Valuable properties are left unused to make way for rail.

According to a report from the Honolulu Authority for Rapid Transportation, it wants to keep buying land, even though construction is still years away.

Honolulu City Councilwoman Ann Kobayashi is questioning why HART, the agency that manages the rail project, keeps buying properties in town. It has forced business owners to move out or shut down completely.

We pressed HART to find out why it wants to do this when it doesn’t need the land right now.

Kobayashi says the city is losing out on property taxes when those businesses close down, but HART says the move saves taxpayers money in the long run.

Prime properties in Kakaako sit empty surrounded by wire link fences and “no trespassing” signs.

Jolly King, owner of Ala Moana Surfboards, says her business was told to move here three years ago though rail construction is still years away.

“Does that make sense to you?” KHON2 asked.

“No, not at all, because there’s a whole block over there and all the buildings are gone,” King said.

She says she’s lucky she found a good location nearby but she says the move still hurt her bottom line.

“It means you take a loss because the compensation for the move did not cover the moving expenses and relocation. It just couldn’t,” King explained.

“Why make people move today if they can move next year or the following year? We need our economy to be robust and to protect our small businesses,” Kobayashi argued.

A spokesman for HART says buying these properties now will save taxpayers money because it’s more than likely that in the years ahead the value of these properties will go up.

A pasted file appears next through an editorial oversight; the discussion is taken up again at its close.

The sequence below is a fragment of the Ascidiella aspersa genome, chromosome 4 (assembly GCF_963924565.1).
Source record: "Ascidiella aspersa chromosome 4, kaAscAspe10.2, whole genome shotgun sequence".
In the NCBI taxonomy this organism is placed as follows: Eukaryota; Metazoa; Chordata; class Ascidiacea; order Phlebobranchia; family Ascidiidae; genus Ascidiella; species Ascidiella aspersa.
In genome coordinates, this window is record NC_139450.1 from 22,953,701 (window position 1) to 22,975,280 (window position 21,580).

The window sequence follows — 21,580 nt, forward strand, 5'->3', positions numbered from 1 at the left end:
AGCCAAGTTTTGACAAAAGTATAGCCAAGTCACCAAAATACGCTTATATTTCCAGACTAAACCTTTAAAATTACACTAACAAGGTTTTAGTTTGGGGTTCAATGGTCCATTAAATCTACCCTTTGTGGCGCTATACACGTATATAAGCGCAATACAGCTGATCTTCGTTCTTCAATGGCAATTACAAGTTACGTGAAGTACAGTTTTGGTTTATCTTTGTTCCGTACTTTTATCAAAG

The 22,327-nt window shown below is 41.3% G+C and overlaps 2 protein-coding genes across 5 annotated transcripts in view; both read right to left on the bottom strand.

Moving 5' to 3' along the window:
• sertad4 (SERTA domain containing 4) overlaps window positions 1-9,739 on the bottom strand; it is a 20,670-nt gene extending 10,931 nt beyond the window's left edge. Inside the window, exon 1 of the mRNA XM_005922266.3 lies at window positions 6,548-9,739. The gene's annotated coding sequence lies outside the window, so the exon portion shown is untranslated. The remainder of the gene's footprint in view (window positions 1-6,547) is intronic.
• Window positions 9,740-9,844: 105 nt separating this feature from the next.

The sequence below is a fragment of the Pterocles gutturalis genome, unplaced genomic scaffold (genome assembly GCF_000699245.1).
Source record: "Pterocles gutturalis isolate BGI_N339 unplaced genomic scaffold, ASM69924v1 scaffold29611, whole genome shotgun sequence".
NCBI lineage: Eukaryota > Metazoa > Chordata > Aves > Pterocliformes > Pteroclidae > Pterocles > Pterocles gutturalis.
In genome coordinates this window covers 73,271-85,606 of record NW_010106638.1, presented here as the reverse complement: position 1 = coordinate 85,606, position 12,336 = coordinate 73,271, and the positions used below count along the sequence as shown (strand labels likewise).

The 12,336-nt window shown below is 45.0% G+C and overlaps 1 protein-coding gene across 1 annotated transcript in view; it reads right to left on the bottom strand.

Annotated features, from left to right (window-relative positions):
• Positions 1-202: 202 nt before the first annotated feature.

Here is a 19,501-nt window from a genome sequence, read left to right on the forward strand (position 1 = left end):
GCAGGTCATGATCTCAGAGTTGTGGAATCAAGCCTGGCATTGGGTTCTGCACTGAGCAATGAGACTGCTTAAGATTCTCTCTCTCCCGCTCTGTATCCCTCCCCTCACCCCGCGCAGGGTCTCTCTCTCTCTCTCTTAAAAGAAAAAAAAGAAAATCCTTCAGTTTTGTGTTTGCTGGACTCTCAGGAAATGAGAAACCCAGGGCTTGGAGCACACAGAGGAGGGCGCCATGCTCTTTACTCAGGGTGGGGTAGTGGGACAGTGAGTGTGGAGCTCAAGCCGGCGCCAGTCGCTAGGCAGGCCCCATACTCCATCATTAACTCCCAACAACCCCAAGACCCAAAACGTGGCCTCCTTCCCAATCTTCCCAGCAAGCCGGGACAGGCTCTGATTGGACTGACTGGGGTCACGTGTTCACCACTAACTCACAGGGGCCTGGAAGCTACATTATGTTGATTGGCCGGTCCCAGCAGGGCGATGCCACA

HART has sent a letter to council members which estimates that of the property acquisitions made so far, it has saved $8.6 million.

But the city has also lost $2.6 million in property tax revenues.

“So it’s not a dollar-for-dollar gain with the money that we save, because there is some property tax loss, but that doesn’t come near the amount of money that we save,” said HART spokesman Bill Brennan.

There’s also the added cost of maintenance for the unused properties, including fencing, security, landscaping, and graffiti cleanup, which adds up to $56,000 a year.

Kobayashi says it will still make more sense to let business owners stay on until construction is near.

Brennan says HART works with business owners to give them that choice, but there are cases when that’s not possible.

“If we need to do some investigative work underground for utilities and that kind of thing, then we need the property, so it all depends on when we need the property and that varies on a case-by-case basis,” he said.

HART will be asking for permission to acquire more properties at a board meeting Thursday.